The fact that the instrument bears the signature of only one subscribing witness is of no moment now because the instrument may be considered valid under the doctrine applicable to ancient written documents. See Peninsula Naval Stores Co. v. Mathers, 96 Fla. 620, 119 Sou. 333, 26 C.J.S. Deeds, Art 188.
If the instrument was a deed of conveyance, it comes within the purview of c. 10169, Acts of 1925, Sec. 5695 and 5696 C.G.L.
With these points aside and bearing in mind that all parties claim from a common source, that is from Bennet M. Dell, we come to the matter of construing the instrument, supra.
The record shows that at the time the written instrument was executed Dell had received a patent from the United States Government issued May 15, 1852, conveying to him lots 1, 2, 3, 4, 5, 6, 8 and 9 of Section 23, Township 12 South, Range 22 East, and had also received patent from the United States Government, bearing the same date, conveying lot 9 of Section 24, Township 12 South, Range 22 East. It shows that after the conveyance by Dell, Dell received patent dated May 1, 1855, conveying lot 8 of Section 24, Township 12 South, Range 22 East, and also received from the United States Government a patent dated April 1, 1859, conveying the NW1/4 of NE1/4 of Section 26 and lot 7 of Section 23, Township 12 South, Range 22 East.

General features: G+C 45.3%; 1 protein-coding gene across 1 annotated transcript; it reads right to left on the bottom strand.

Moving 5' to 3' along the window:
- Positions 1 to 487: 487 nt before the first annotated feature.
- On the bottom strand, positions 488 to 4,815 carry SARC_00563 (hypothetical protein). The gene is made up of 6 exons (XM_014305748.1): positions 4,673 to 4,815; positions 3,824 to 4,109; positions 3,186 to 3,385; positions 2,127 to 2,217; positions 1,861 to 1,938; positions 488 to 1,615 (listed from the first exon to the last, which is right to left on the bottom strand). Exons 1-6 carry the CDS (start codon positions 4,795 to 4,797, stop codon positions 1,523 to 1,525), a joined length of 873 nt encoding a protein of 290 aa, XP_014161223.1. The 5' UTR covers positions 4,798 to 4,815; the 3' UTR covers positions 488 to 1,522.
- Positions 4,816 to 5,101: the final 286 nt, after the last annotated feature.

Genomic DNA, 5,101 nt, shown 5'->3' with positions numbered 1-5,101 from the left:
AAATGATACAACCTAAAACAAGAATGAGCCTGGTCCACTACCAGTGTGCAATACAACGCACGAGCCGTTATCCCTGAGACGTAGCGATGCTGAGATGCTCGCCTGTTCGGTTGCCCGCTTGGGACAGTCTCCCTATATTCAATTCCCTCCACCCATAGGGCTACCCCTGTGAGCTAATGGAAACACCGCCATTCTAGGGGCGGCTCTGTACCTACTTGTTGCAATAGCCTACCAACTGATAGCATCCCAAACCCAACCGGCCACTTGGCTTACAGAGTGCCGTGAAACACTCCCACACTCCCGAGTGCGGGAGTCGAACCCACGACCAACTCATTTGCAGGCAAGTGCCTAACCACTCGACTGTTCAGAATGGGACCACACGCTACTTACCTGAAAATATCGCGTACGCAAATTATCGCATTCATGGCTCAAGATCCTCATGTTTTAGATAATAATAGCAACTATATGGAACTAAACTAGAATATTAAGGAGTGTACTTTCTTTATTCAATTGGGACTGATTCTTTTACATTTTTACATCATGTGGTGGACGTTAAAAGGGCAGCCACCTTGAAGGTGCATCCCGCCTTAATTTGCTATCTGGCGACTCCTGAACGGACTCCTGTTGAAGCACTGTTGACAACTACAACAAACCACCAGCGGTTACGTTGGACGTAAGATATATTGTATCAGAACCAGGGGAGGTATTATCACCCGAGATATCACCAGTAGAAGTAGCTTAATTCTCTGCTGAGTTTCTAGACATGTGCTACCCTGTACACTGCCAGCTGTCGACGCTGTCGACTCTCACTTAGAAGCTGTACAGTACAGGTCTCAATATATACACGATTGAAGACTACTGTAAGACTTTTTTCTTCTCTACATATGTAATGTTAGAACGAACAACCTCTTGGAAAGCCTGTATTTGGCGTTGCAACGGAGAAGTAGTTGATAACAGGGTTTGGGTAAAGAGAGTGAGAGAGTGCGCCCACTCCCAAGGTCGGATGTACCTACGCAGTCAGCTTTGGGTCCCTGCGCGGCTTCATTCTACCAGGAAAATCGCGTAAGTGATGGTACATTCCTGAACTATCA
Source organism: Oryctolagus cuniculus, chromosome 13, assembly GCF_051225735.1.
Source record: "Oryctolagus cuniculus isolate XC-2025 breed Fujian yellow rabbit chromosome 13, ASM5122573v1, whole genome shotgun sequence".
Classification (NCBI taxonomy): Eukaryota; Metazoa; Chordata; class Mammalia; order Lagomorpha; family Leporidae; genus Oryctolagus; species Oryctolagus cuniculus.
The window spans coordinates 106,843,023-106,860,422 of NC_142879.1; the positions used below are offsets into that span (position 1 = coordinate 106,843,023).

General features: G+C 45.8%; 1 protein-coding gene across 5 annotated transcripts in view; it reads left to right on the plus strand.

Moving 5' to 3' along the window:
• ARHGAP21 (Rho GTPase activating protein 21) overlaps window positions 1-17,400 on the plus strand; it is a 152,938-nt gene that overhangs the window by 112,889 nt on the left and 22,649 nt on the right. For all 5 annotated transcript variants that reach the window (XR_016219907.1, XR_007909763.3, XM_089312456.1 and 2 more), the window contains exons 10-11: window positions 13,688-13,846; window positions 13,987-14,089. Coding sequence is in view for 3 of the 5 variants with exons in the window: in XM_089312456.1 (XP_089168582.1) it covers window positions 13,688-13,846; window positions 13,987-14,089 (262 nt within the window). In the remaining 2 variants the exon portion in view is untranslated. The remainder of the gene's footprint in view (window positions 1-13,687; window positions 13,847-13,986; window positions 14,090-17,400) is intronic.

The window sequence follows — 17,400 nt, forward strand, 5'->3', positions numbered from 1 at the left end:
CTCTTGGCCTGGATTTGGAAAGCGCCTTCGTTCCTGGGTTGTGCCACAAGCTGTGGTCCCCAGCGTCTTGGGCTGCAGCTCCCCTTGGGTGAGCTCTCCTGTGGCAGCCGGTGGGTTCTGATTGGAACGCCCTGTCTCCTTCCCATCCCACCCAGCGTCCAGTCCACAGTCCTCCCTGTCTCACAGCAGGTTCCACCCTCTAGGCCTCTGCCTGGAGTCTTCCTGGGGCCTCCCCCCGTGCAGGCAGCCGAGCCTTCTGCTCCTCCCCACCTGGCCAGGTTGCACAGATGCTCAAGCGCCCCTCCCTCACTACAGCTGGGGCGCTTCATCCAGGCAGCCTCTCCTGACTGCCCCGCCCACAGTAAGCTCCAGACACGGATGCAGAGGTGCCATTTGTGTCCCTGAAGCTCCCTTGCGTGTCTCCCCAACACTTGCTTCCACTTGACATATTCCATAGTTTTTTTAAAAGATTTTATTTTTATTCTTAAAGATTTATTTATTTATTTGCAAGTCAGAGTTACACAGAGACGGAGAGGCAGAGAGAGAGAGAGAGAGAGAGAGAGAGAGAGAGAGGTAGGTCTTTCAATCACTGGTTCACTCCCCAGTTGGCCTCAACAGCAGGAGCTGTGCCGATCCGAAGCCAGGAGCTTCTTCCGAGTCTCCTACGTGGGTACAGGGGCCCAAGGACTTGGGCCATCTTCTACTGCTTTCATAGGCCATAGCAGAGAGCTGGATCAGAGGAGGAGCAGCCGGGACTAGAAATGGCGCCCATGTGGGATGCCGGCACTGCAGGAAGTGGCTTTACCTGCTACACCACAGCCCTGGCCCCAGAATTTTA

We find by reference to plat in the record that all the lands patented to Dell in 1852, Lots 1, 2, 3, 4, 5, 6, 8 and 9 are in Section 23 and lie south of Orange Lake and north of Section 26.
Lot 9 in Section 24 lies south of Orange Lake but not north of Section 26. Lot 7 of Section 23 lies south of Orange Lake and north of Section 26 but Dell did not receive the patent to that lot until after April 1, 1859.